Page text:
January 8, 2014 – It’s my birthday today and having reached the 65th anniversary of my life I am in a somewhat reflective mood. The flood that inundated our ground floor of the apartment has resulted in a chaotic mess with parts of our floor pulled up and heaters with fans deployed to dry out the base of the walls and the underlying material upon which the floor was laid. All in all this is not conducive to writing about science and technology….but more about figuring out how to cope temporarily with a less than writing-conducive environment.
But nevertheless the show must go on. So today a quick note on an announcement made by Stephen Wolfram at the Consumer Electronics Show in Las Vegas. He, a man who I greatly admire, is the mover and shaker behind the computational search engine, Wolfram|Alpha, is kicking off the Wolfram Connected Devices Project.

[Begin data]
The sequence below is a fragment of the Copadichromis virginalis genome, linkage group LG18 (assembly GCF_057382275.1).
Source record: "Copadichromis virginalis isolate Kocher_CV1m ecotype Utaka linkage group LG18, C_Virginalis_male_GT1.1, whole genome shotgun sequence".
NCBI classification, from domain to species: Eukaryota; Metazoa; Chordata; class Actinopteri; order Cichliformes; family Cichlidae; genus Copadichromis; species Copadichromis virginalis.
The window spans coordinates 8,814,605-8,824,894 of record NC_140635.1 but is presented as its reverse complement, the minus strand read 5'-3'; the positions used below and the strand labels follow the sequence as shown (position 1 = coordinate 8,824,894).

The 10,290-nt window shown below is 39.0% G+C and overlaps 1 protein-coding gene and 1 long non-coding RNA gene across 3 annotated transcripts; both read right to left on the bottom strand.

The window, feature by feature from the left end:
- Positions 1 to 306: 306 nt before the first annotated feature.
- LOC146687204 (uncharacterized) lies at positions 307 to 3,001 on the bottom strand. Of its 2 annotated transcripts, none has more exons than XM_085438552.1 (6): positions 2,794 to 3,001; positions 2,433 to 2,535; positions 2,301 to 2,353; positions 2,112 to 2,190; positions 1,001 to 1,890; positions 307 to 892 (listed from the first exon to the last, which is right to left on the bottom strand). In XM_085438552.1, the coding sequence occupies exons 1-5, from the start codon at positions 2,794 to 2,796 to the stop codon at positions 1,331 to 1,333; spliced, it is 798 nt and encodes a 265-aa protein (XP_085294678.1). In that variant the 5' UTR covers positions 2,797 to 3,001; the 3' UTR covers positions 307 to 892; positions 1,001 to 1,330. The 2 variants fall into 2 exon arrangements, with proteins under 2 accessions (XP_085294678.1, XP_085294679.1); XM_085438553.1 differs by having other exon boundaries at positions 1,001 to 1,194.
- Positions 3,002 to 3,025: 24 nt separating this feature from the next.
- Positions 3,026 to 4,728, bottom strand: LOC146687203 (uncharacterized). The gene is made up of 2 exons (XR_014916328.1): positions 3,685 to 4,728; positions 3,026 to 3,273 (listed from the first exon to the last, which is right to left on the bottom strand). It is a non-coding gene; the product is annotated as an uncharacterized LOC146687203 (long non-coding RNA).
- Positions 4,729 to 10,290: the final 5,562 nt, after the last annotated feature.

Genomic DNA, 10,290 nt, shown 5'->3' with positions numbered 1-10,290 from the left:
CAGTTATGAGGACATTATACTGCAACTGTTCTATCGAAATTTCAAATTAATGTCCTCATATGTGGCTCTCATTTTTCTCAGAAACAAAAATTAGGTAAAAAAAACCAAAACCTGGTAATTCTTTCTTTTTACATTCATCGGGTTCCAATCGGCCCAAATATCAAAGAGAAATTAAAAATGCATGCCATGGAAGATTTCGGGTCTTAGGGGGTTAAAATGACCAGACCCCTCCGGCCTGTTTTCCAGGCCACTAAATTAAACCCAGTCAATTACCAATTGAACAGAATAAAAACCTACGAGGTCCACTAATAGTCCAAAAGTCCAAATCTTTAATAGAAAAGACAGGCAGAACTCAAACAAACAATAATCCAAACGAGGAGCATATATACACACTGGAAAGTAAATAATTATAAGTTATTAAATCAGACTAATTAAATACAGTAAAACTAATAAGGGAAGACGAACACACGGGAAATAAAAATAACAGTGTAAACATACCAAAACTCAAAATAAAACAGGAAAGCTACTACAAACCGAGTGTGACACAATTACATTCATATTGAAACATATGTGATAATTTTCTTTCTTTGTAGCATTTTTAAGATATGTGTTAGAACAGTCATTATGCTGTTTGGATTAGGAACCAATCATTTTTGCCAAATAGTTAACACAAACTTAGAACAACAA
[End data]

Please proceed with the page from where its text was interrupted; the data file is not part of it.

The project is focused on collecting information initially on more than 2,000 connected devices to develop a complete language for the Internet of Things. This is an open project with a goal to use the Wolfram-derived programming language for embedding into devices from wearable watches to GPS devices, to smart meters, to robots. If successful almost any Internet-enabled device will share a common way to communicate.
The Wolfram Language is a derivation of Mathematica, a symbolic programming tool with enhanced pattern matching. Today the language can be found in applications developed for education, science, engineering and finance. It is also the language used by a do-it-yourself computer kit, Kano and Raspberry Pi, which I recently wrote about on this blog (see picture below). And in attempting to become the common language currency of two-way communication for devices connected to the Internet it should contribute dramatically to an enhanced Internet of Things.